It’s done, and I did it! It’s been a little more than a week since I completed running my first marathon. Portland, Oregon was the amazing backdrop for the event, and it truly was an experience to remember.
When I posted Marathon Training (The True Story), I was blown away by all of the supportive comments, and Twitter and Facebook wishes from all of you. Thank you. Your energy helped to carry me through those 26.2 miles.
Our trip to Portland kicked off with a fun trip to the Nike campus just outside of the city. Yes, I said “campus”.
It lives up to the term, with building after building, each named after a famous athlete, dotted amidst large green areas and a lake. Ryan Smith of the fantastic blog, Spinning Cook, works for Nike and generously offered us a trip to the employee store and a personal tour around the campus. Beyond impressive!
The weekend was about more than just the marathon. It was also a chance to get together with our families. Traveling from Victoria, B.C., southern California and Bend, Oregon, my parents and in-laws came together to cheer on my husband (S) and me, and to join in on the excitement of the weekend. Along with them and our two boys, we had an impressive cheering section!
Portland is an amazing city, one I could imagine myself living in. It has that laid-back, earthy Pacific Northwest feel, reminiscent of my hometown of Vancouver. And the food scene is something to behold. With more than 500 food trucks, there’s something to please every palate. Thai curries, Greek gyros, fish and chips, gourmet grilled cheese sandwiches…the list goes on and on. I couldn’t be quite as adventurous I as would have liked because I didn’t want to eat anything that would upset my stomach for the marathon the next day. Another trip will definitely be on the agenda.
The day before the marathon, S and I hopped in the car and drove the race route. Are we ever glad we took that drive! I knew there was a hill from mile 2 to 3 ½ and another big one at mile 17. But I had no idea just how big those hills were. If I had come up to those hills without seeing them first, I would have freaked out! I tried to fathom how I was going to make it to the top without keeling over with exhaustion, crawling my way over every bump in the road. Was I really going to be able to make it? Had I trained well enough, or would my foot injury finally play its winning card?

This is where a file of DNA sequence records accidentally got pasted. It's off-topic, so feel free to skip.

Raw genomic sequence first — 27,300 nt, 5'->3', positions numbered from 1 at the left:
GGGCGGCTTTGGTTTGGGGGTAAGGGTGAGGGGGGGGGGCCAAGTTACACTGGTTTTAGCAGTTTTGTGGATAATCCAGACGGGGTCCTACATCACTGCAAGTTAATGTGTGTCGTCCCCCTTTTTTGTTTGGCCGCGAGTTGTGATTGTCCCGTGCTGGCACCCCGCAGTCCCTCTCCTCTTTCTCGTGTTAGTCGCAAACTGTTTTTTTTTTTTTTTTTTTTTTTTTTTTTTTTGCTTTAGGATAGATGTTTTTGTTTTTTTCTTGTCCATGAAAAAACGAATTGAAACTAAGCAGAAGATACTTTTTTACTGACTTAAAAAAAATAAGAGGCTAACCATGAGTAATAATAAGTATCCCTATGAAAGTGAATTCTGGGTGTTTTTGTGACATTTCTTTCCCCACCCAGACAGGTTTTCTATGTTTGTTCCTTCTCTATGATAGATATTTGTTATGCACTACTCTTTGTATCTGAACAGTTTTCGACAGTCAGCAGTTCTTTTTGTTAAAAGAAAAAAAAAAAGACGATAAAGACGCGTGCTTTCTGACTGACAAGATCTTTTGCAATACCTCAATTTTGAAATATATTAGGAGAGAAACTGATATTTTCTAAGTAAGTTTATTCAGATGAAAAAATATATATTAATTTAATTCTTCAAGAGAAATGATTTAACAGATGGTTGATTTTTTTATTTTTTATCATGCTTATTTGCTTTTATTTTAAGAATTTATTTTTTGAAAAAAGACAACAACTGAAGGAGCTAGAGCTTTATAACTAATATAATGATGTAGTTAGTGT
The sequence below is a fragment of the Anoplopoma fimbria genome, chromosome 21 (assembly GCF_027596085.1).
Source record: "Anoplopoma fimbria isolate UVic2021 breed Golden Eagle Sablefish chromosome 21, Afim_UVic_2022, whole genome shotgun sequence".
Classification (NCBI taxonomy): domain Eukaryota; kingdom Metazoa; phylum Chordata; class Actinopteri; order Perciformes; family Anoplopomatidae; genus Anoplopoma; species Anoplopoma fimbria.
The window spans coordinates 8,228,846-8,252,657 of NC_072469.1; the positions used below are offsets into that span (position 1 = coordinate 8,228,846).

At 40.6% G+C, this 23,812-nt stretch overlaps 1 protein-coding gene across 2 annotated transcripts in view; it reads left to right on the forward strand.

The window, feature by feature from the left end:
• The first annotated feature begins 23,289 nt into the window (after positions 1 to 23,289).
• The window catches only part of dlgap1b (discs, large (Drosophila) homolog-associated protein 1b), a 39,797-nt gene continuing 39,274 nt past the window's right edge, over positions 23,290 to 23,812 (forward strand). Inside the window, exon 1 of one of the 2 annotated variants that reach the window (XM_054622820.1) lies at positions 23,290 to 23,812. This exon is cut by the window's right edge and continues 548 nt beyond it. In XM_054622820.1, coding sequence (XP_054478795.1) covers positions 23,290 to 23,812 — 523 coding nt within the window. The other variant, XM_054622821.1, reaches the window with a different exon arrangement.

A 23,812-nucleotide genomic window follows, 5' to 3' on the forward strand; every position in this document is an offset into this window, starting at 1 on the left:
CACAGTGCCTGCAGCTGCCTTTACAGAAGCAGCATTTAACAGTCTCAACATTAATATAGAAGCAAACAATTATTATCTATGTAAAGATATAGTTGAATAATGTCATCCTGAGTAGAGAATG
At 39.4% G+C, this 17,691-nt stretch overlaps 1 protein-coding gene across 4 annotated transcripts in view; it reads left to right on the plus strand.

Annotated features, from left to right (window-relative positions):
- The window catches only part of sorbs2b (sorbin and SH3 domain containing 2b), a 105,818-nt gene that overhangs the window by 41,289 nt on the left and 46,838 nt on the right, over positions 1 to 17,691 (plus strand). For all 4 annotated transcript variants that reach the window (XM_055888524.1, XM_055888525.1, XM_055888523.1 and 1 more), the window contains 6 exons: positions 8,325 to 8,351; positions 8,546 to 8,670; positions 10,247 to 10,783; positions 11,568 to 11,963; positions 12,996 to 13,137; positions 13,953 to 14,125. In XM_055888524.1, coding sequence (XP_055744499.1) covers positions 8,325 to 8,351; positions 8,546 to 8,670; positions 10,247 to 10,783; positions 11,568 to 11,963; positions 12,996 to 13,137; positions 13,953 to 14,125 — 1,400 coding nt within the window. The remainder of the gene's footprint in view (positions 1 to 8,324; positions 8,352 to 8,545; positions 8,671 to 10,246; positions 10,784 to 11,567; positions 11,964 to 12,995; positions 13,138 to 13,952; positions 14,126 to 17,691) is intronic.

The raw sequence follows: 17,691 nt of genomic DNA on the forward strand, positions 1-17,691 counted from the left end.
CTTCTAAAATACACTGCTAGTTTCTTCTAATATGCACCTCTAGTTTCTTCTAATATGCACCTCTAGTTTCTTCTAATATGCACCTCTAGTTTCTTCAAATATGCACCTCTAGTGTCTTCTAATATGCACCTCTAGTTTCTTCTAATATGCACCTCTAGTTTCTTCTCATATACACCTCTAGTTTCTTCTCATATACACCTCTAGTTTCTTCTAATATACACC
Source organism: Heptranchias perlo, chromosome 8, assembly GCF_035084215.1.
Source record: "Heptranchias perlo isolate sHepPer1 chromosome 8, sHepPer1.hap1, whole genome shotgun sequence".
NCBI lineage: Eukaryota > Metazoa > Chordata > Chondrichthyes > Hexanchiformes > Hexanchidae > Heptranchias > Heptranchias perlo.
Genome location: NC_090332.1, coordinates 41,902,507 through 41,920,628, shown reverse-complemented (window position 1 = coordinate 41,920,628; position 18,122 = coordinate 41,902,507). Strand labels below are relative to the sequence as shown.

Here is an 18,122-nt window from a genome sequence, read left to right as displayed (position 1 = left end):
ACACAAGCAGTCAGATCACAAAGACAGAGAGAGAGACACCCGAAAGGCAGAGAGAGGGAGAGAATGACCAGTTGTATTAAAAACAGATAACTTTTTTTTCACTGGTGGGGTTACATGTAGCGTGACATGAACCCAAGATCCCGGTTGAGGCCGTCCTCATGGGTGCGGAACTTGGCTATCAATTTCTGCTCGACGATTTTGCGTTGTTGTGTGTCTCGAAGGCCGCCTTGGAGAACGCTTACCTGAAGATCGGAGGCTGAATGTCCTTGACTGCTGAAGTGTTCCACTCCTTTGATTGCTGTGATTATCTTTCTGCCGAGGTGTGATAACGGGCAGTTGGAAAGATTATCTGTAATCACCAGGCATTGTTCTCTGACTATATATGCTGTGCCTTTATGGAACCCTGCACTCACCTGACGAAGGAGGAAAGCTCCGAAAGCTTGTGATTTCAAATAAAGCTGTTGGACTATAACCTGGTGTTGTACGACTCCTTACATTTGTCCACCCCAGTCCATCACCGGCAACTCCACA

After dinner at Ristorante Roma (great, fresh pasta and homemade sauces), we packed a bag for the boys (M & T) and walked them to my parents’ room, where they would be spending the night. A sleepover at Grandad and Nonna’s is always cause for great excitement – even more so in a hotel, with a breakfast buffet promised for the next morning.
S and I headed back to our hotel room, with plans to lay out our clothes, pin on our race numbers and tuck ourselves into bed early. And then…disaster struck!
Any race magazine or book will tell you, “Don’t eat or drink anything unfamiliar, or wear anything new on the day of a race.” I’ve read this many times, and follow it pretty religiously. I laid out my running top, my socks, my shoes…HOLD ON. Where were my shorts?! My husband and I tore through every pocket in our suitcases and every drawer in the hotel. My shorts were nowhere to be found. What the heck was I going to do?!
It was 7:45pm and the marathon expo had closed 45 minutes before. My husband ran over there anyways as I continued to search the room for a few more minutes. I flew into the expo after him, panic building with every step. My husband, MY HERO, had an answer! He found employees of a local running store and they promised that they were going to open at 5:30 the next morning, just a few blocks away from the hotel. What they couldn’t promise, however, was how much merchandise they had left following the expo. There was nothing I could do but wait until 5:30 the next morning. Both my husband and Cindy (coach, friend and fellow food blogger) did a good job of talking me down off the ledge.